Food Related Amendments to the 2012 Farm Bill
The U.S. Senate voted last week to proceed with S. 3240, the Agriculture Reform, Food, and Jobs Act. Now Senators have submitted more than 80 amendments to the 2012 Farm Bill, as it is commonly known. Among those are amendments that would have an effect on food safety and nutrition.
These are the notable amendments:
- Senator Maria Cantwell (D-WA) would like to encourage the purchase of pulse crop products for school meals. Pulses are legumes, such as chickpeas, lentils, and black-eyed peas.
- The amendments by Sen. Robert Casey (D-PA) include requiring more frequent dairy reporting and authorizing small operating loans for producers and farmers markets.
- Senator Kirsten Gillibrand (D-NY) wants to strike the reduction in the food stamp program and increase funding for the fresh fruit and vegetable program.
- Senator Lindsey Graham (R-SC) wants to replace the food stamp program with a block grant (and repeal the estate tax).
- Senator Patrick Leahy (D-VT) would like to increase criminal penalties for “knowing and intentional” violations to food that is misbranded or adulterated.
- Sen. Rand Paul (R-KY) wants to repeal the Lacey Act and allow trade in “illegally obtained wildlife, fish, and plants.” He also wants to allow interstate shipment of raw milk.
- Sen. Pat Toomey (R-PA) wants to eliminate the farmers market and local food promotion program.
123 Now Sickened in Baby Poultry Salmonella Outbreak
Complacency, Not Fatigue, The Only Real Recall Danger
And while that might be a higher number than U.S. manufacturers and retailers might like, there is really no evidence that any regulator is losing any sleep over it
GAO Blasts Moving Catfish from FDA to USDA Jurisdiction
Step would be costly, impractical, report says
It is just not an efficient use of resources to move catfish inspection to the U.S. Department of Agriculture, according to a frank new report by the Government Accountability Office.
Seafood safety falls under the jurisdiction of the U.S. Food and Drug Administration, but language in the the 2008 Farm Bill mandated that domestic catfish get special treatment and be inspected by the USDA’s Food Safety and Inspection Service (FSIS), which currently oversees meat, poultry and processed egg products.
With food safety regulation already highly fragmented, disjointed, and overlapping, why would Congress add to the problem by singling out a certain sector? The idea was to give domestic catfish producers a leg up on foreign producers, who have been flooding the U.S. market with catfish, or catfish-like species (there is no settled definition of “catfish”).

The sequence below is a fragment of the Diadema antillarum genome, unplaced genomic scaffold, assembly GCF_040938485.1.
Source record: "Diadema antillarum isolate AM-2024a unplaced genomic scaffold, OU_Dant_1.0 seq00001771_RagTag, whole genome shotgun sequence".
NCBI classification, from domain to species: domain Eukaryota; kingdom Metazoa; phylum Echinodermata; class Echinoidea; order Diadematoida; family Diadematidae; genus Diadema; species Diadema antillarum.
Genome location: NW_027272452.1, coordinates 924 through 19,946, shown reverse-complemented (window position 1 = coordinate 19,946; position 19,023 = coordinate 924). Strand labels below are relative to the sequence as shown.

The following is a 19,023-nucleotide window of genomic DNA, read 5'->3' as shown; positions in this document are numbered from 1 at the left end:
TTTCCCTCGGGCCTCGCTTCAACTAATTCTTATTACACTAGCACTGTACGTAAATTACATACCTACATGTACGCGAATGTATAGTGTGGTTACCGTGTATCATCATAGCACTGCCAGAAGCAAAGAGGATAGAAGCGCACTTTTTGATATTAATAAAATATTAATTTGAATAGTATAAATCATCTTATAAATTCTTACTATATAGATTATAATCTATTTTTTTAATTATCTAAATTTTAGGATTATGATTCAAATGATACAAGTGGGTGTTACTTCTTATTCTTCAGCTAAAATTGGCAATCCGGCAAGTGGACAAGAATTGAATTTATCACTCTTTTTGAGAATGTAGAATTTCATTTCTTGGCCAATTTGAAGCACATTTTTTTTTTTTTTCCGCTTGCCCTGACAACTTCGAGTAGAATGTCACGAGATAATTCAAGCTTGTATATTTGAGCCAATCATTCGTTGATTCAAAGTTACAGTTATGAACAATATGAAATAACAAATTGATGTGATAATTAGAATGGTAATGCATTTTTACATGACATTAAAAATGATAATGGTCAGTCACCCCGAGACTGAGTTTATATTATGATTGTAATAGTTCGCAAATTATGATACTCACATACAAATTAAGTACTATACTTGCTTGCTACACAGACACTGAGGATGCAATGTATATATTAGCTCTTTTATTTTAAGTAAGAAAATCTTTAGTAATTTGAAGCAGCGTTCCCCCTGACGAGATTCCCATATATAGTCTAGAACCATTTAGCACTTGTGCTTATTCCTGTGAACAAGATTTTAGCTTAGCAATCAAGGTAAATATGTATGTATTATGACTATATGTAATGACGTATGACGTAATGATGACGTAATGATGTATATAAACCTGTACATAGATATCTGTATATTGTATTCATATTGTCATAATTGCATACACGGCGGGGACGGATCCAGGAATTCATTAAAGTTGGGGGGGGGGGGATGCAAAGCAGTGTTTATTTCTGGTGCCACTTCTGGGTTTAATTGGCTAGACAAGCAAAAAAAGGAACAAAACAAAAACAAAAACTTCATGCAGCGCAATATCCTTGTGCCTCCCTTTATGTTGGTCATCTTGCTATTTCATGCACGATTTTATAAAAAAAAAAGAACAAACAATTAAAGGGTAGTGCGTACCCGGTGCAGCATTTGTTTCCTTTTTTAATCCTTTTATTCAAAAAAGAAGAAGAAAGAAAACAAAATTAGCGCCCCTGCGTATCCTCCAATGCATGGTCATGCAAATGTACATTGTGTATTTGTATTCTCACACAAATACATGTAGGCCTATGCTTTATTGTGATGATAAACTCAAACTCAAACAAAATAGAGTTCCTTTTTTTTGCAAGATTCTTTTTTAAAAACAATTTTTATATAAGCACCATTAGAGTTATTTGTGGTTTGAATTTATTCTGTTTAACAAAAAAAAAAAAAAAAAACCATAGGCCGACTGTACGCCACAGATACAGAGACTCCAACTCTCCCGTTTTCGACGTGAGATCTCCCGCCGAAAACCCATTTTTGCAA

In 2002, imported catfish made up around 2 percent of the U.S. market and by 2010 imports accounted for 23 percent of the market, according to GAO.
Senator Thad Cochran (R) of Mississippi — a major catfish-raising state — has been pressing USDA to put the inspection program in place for three years. At a recent Senate Agriculture Appropriations Subcommittee hearing on the Fiscal Year 2013 budget, Cochran brought the issue up with Agriculture Secretary Tom Vilsack.
“The outcome of this inspection process remains important to the U.S. fish industry, particularly in the South where a substantial investment has been made to produce catfish,” said Cochran. “We authorized this program to assure Americans that imported fish is being held to the same standards as domestic catfish and to put our catfish industry on more equal footing with the global competition.”
But the GAO report questions whether the USDA inspection program would improve food safety, pointing out that federal regulators are using “outdated and limited” information in their risk assessment, upon which the inspection program would be based.
The GAO notes that, in the risk assessment, FSIS identified just one outbreak of Salmonella, but the incident “was not clearly linked to catfish.”
The outbreak cited also occurred in 1991, before the FDA’s 1997 Seafood Hazard Analysis and Critical Control Point regulations, which requires firms to identify where hazards might occur in their process and take steps to mitigate the risks.
According to GAO, no catfish-linked Salmonella outbreaks have happened since.
Some UK Residents Risk Food Poisoning To Save Money, Study Says
It’s Food Safety Week in the U.K. and to kick things off, the Food Standards Agency (FSA) has published the results of a study that shows some people are taking big risks with the food they eat and prepare at home in an effort to save money.
Almost all of those surveyed, 97 percent, responded “yes” when asked if they believed their grocery bills had gone up significantly over the last three years. And about half, 47 percent, said they are trying to stretch their dollars, er, pounds, by making better use of leftovers. But some of them are taking things too far, and risking food poisoning with their frugality, according to the study.
For example, some of them are eating leftovers that should have been tossed and others are ignoring “use by” dates on food packaging. “Use by” dates are important because they are frequently used on chilled or ready-to-eat foods that can quickly become unsafe when their natural shelf-life is over, says the FSA.
Grocery Manufacturers Association Adds Food Safety Staff
The Grocery Manufacturers Association (GMA) announced Monday it has added two experts to its food safety staff: Melinda Hayman, Ph.D., as the group’s director of microbiology and William Koshute, M.S., as a chemistry scientist.
“GMA has a world-class food safety practice, and I am confident that both Melinda and William have the scientific expertise and experience to help make it even more robust and effective,” said Dr. Dunaif, the group’s vice president of Food Safety and Technical Services. “Their appointments are part of GMA’s continued commitment to strengthen its scientific and technical capabilities in critically important areas of food safety.”
According to GMA’s announcement:
FDA Improves Adulterated Foods Tracking System
“As [RFR] lives and it’s been utilized, we’ve learned a lot,” explains Kathy Gombas, Acting Director of the Office of Food Safety Communication and Emergency Response at FDA’s Center for Food Safety and Applied Nutrition (CFSAN).
How California’s GM food referendum may change what America eats
The vast majority of Americans want genetically modified food labelled. If California passes November’s ballot, they could get it
Last month, nearly 1m signatures were delivered to county registrars throughout California calling for a referendum on the labeling of genetically engineered foods. If the measure, “The Right to Know Genetically Engineered Food Act”, which will be on the ballot in November, passes, California will become the first state in the nation to require that GM foods be labeled as such on the package.